First published by its author in 2006 Hater by David Moody was republished in February 2009 by Thomas Dunne Books in the United States and Orion Books in the United Kingdom. The first in a three-book series, Hater was followed by Dog Blood in 2010.
Moody's previous publishing effort, the post-apocalyptic Autumn was originally offered for free online. More than half a million downloads of the novel created enough buzz to lead to a movie adaptation and republication of the five-book series.
The story of Hater begins with a random act of violence between two apparent strangers. The action is then observed by dozens of people on their way to work. Witnesses are torn. Should they assist the hapless victim? Should they try to stop the attacker? Or should they try and make it to the office on time?
"Sometimes having such a dull and monotonous job is an advantage. This stuff is way beneath me and I don't really have to think about what I'm doing." (p. 9)
So says Danny McCoyne, the protagonist in Hater, who arrives at the office a little later than he had planned. With these lines the character introduces his general attitude and sums up a large percentage of modern jobs. We've all been there: moving, talking, and making it through the day, yet mentally zoned out. The only incentive for returning every morning is a paycheck, and there are at least a dozen times a day when that hardly seems worth the sacrifice, the damping down of the soul required for daily survival.
This common state of mind--hovering slightly above and to one side of the physical world--could be relaxing. After all, it is a bit like meditation. It could be adapted into a form of emotional and intellectual self-discipline. But the healthy benefits of meditation rely upon the absence of constant irritation.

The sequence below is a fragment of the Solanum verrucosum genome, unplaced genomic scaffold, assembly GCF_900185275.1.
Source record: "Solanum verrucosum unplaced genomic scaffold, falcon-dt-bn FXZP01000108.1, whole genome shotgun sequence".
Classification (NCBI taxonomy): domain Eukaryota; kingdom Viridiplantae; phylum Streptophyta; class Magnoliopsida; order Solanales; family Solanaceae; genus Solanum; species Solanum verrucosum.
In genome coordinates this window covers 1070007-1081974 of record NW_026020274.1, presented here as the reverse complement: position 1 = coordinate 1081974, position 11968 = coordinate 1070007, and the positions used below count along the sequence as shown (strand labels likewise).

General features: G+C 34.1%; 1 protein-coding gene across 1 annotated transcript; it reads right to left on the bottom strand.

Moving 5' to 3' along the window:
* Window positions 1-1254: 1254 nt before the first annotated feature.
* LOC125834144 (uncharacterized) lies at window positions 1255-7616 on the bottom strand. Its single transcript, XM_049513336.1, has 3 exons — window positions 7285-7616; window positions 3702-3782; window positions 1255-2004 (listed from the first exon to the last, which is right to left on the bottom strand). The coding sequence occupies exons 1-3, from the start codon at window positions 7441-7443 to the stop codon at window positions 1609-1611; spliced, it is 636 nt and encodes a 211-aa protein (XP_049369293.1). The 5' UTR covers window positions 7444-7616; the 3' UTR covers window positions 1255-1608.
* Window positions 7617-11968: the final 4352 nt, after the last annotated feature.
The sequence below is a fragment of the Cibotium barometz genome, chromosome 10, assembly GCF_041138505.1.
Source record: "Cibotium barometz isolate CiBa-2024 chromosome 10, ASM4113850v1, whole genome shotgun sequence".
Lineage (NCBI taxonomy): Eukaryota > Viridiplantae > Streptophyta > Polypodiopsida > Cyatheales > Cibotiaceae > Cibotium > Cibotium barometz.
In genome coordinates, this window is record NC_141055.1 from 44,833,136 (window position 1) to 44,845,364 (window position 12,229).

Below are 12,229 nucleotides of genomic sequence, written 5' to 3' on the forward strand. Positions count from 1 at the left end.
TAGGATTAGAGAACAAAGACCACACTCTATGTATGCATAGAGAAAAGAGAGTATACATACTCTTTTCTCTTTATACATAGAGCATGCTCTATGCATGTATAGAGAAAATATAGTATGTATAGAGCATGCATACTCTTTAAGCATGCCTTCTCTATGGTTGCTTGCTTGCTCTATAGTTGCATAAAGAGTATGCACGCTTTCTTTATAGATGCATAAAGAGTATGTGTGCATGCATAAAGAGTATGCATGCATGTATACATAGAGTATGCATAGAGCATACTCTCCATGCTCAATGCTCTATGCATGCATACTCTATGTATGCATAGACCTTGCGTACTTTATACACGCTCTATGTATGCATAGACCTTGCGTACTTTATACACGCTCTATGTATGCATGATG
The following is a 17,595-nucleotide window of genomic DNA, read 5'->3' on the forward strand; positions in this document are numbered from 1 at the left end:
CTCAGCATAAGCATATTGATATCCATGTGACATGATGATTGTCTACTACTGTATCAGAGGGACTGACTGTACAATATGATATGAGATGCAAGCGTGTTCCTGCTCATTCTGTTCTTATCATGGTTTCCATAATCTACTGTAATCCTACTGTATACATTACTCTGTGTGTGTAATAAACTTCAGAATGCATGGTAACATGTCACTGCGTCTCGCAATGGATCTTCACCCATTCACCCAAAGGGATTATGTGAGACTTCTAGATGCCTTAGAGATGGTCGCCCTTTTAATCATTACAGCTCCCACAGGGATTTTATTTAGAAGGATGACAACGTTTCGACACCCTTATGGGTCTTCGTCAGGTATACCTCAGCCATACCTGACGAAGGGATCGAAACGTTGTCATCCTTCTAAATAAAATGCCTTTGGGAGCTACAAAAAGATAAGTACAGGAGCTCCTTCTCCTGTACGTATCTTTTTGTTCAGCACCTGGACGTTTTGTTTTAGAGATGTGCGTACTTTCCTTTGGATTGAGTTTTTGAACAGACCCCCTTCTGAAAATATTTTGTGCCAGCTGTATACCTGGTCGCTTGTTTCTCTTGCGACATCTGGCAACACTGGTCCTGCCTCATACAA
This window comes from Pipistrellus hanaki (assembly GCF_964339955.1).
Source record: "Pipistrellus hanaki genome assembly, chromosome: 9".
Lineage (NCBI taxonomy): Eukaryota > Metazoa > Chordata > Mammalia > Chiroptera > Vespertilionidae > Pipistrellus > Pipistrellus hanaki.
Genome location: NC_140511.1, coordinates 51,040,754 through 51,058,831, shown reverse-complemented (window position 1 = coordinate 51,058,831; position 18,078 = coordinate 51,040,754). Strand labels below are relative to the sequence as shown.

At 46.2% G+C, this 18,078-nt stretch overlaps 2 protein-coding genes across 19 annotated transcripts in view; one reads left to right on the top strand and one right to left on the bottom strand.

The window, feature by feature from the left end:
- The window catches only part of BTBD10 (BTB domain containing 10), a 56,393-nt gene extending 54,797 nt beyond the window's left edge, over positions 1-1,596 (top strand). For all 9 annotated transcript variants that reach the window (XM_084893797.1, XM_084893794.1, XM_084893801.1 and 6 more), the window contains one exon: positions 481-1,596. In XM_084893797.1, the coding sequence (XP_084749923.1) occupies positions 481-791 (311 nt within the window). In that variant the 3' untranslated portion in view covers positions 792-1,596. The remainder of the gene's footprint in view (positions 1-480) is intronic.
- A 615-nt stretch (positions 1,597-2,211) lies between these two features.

Unfortunately, Danny's work environment is not pleasant. His supervisor is obnoxious and belligerent, petty and spiteful. His co-workers can be evenly divided into sniveling kiss-ups and the naturally inane. One of the reasons Danny lingers in his half-there condition is to avoid getting angry enough to erupt at his fellow workers on a regular basis.
When he isn't struggling to contain his temper, Danny is bored stupid by the tedious routine at the government office where he processes fines for parking violations. At the same time, he is a little afraid of the enraged drivers who come barreling into the office hoping to scream their way clear of paying the standard fee to retrieve their impounded vehicles.
At home Danny copes with three small children who compete for his attention and never seem to shut up. His beloved yet increasingly alienated and harried wife finds fault with every move he makes. They seldom make love, and they are always tired. Just as disheartening in a different way, their combined salaries don't go far enough to afford luxuries that might relieve the close quarters and constant sacrifices that currently define their personal lives. They strive to be patient, loving parents, while longing for just one day of freedom, just one whole night of sleep.
Sound familiar? Of course it does. Moody has accurately and vividly described the way a large part of the population in Great Britain and the U.S. manage to get by, week after week, year after year. In every area of the lives we have created, our sanity and our self-importance are chipped away bit by bit.
Surviving urban competition is a continual struggle, a deft balancing act. No wonder, then, that some of us go stark, raving mad. We are playing by the rules in a society that demands we behave properly at all times and then sporadically and extravagantly rewards certain individuals who behave badly, sometimes going so far as to call them "mavericks" and heroes.